Its not just a blue moon. Its not just a blood moon. It's not even just a supermoon. This week we'll be treated to all three at once. Hold onto your socks and get out your cameras people, because what Mother Nature has in store for us this Wednesday evening is a Super Blue Blood Moon. And it should be pretty impressive.
First of all, this month will feature a regular old blue moon. There are a few types of blue moons, but a basic blue moon is when two full moons occur in one month. And yeah, these things only happen once in a ....blue moon. Which is not as rare as the phrase might lead you to believe. The last time we experienced a blue moon was in July 2015. And this year we'll actually get TWO of them. The first is January 31st, and the second one falls on March 31st. And then we'll have another in a couple of years.
It's even more rare when a blue moon coincides with a supermoon. And if you're wondering why that's all one word, you can check out all the sciency stuff here. But a supermoon occurs when the moon and the earth come as close as they can possibly can without bumping into one another. This result is one of those moments where you almost run your car off the road while staring at an impossibly large and ultra-bright moon in the sky. That, my friends, is a supermoon. It happens about once a year all by itself, and its superAWESOME. Definitely a highlight for moon gazers.
But wait, as they say on all the late-night infomercials, there's more!
This Wednesday, there's a lunar trifecta in the works, which combines a blue moon and a supermoon and a total eclipse. Or, as they say in la langue de lunar, a blood moon. This happens when the moon passes through the Earth's shadow and turns reddish in color... thus the whole blood thing.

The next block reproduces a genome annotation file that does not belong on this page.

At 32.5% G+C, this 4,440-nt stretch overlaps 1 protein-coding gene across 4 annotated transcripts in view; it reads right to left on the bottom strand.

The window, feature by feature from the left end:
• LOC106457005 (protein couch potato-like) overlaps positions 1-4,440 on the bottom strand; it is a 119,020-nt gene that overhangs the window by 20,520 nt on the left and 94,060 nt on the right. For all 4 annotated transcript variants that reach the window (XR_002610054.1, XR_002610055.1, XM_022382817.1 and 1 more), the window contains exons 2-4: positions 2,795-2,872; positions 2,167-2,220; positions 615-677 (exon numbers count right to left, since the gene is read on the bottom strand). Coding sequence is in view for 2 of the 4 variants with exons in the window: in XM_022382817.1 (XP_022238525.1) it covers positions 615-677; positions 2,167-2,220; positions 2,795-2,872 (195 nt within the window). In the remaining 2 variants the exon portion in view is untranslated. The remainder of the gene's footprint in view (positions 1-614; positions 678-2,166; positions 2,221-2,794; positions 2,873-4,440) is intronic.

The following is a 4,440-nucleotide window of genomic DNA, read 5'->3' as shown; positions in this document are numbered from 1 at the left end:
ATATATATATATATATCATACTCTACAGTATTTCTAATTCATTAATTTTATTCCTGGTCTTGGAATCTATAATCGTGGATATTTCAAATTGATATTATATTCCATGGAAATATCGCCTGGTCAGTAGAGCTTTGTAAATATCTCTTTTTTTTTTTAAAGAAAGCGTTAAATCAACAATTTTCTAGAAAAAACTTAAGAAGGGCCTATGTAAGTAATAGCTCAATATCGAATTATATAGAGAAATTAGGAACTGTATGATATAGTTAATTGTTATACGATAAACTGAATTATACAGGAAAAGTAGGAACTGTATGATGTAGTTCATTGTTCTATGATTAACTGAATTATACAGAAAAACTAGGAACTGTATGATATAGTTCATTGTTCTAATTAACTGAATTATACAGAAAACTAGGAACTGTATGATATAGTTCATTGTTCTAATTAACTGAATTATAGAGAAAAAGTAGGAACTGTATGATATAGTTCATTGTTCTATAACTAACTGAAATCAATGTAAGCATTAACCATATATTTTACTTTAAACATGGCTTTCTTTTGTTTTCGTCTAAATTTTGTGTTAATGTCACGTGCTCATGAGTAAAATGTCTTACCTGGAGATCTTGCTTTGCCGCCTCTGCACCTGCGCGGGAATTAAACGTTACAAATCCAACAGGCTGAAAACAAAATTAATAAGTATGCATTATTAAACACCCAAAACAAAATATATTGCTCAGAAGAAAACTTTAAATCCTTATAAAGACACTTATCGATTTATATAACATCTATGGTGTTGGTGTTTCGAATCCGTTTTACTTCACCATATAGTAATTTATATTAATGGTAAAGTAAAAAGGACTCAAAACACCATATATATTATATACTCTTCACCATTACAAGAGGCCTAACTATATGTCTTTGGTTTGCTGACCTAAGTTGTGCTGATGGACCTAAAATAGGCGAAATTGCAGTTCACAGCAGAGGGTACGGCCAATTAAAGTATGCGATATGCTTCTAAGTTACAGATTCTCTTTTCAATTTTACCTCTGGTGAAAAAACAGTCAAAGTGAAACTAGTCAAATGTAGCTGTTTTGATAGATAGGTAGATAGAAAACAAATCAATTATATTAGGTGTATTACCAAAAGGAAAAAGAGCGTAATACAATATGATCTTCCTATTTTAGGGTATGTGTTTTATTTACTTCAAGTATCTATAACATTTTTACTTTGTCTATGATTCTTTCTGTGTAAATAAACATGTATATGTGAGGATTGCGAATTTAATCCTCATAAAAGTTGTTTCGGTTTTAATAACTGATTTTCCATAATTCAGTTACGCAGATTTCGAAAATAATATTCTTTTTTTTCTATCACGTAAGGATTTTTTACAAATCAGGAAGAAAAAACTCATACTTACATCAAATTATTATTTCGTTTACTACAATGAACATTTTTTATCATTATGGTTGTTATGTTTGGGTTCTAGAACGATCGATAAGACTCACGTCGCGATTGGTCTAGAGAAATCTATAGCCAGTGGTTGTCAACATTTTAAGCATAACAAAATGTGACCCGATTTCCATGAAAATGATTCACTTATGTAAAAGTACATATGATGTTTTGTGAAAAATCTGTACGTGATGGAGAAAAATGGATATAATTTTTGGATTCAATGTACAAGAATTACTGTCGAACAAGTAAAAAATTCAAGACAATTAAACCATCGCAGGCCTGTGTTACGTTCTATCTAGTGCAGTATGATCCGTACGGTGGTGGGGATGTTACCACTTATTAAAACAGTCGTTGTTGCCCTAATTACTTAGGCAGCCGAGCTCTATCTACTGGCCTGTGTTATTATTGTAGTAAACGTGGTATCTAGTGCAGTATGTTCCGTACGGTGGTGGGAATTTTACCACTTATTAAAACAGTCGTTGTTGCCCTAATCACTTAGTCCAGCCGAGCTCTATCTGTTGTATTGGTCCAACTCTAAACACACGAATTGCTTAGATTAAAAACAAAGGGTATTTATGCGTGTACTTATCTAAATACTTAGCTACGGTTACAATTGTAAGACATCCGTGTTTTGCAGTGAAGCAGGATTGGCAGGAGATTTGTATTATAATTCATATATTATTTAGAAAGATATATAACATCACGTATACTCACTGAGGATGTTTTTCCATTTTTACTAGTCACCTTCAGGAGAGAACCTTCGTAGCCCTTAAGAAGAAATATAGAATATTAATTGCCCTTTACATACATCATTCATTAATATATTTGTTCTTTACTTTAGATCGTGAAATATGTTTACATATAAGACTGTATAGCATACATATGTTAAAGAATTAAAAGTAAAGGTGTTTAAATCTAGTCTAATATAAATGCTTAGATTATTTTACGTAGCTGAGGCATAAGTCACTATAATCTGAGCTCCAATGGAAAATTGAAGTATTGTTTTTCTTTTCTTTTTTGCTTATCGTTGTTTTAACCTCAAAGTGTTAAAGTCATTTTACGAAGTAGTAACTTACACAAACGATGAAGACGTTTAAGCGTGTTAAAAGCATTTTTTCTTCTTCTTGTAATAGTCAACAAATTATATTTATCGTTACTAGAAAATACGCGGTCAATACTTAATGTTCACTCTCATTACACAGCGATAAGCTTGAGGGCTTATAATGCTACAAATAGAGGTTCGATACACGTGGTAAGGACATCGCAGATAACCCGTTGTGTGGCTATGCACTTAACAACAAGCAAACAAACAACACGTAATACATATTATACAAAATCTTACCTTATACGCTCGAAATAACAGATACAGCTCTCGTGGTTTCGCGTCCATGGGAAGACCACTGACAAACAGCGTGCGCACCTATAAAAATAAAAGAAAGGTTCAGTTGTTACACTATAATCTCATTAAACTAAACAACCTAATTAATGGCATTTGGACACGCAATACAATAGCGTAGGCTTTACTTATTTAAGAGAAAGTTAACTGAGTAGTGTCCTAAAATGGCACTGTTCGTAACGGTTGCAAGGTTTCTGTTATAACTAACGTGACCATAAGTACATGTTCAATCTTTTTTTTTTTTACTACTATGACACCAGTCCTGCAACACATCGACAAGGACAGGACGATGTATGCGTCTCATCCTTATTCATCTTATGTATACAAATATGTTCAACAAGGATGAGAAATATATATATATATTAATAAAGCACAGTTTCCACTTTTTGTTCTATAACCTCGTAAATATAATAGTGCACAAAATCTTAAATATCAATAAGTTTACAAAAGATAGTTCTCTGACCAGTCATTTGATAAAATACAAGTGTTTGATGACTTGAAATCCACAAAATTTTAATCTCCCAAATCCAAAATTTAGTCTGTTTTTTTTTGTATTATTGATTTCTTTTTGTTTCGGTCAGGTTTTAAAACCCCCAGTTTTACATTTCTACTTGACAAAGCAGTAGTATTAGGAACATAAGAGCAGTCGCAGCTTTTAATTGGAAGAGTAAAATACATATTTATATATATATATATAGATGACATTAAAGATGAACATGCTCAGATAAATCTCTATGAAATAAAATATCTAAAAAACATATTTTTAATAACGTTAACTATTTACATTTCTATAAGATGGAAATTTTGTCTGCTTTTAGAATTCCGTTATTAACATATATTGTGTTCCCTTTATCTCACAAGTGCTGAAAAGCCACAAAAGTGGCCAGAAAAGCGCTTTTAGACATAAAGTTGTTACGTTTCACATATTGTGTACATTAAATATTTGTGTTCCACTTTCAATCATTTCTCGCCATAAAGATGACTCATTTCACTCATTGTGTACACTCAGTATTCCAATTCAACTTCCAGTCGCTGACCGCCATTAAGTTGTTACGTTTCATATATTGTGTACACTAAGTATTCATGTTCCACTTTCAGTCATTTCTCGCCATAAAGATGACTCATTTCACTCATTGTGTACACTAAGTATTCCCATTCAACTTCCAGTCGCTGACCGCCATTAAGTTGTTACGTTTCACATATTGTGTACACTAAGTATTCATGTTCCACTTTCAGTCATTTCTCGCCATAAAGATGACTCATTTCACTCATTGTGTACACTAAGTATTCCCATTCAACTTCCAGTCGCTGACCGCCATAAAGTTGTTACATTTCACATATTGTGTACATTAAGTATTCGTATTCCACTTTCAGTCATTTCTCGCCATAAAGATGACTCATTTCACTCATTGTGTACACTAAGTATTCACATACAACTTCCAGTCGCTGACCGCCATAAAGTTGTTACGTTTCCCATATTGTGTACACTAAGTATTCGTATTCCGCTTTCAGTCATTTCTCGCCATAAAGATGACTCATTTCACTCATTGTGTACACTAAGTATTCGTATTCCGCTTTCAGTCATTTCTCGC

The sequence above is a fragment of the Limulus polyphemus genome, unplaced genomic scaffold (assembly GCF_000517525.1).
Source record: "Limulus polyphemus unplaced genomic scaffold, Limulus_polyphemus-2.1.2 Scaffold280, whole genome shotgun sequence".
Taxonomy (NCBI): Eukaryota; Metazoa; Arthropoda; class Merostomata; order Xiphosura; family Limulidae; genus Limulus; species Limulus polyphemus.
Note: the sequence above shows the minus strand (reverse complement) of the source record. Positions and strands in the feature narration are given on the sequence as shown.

Put all of these things together, and you get a SUPERBLUEBLOODMOON.
But wait. It gets better.
Those of us here in Northern California are going to have the best viewing experience of pretty much everybody. Oh, and here's even more good news. Because this is a lunar eclipse (and not a solar eclipse), it's safe to view. No flimsy cardboard glasses needed.
It really is a once in a lifetime event. In fact, the last time all of these things converged to create an event that was as out of this world, this is what was going on in the world:
|Jesse James, circa 1866|
- The outlaw Jesse James held up his first bank
- President Andrew Johnson vetoed the civil rights bill (and Congress vetoed his veto the next month)
- Rootbeer was invented by Charles Hires
- The first rollerskate rink opened in Rhode Island
- The Civil War was officially declared over.
- Popular music at the time was being written by Gabriel Faure, Pyotr Tchaikovsky, and Jacques Offenbach.
That year was 1866. More than 150 years ago. Back when my great great grandfather was ten years old. Maybe he saw it from his home in Pilot Grove, Illinois.
If you're planning on viewing the super blue blood moon, you'll have to get up sort of early to get the full experience, but at least you'll know that Californians, Alaskans and Hawaiians will get the best view of anyone in the United States, with the sky party starting at 3:45am Wednesday morning. I know. That's early. But don't let that stop you from setting up a couple of chairs in your back yard Wednesday evening to take in the extra large, extra bright full moon. The fantastic effects should still be in play until shortly after 7pm (Pacific Time).
If you plan on checking out the display, don't forget to set up some speakers, and stream today's Super Blue Blood Moon playlist on Spotify. I'm a little bit over the moon over it. And a special thanks to Barbara, JoAnne, Adrienne and my dad, who all offered up some worthy suggestions to add to a moon themed playlist I put together a few blue moons ago.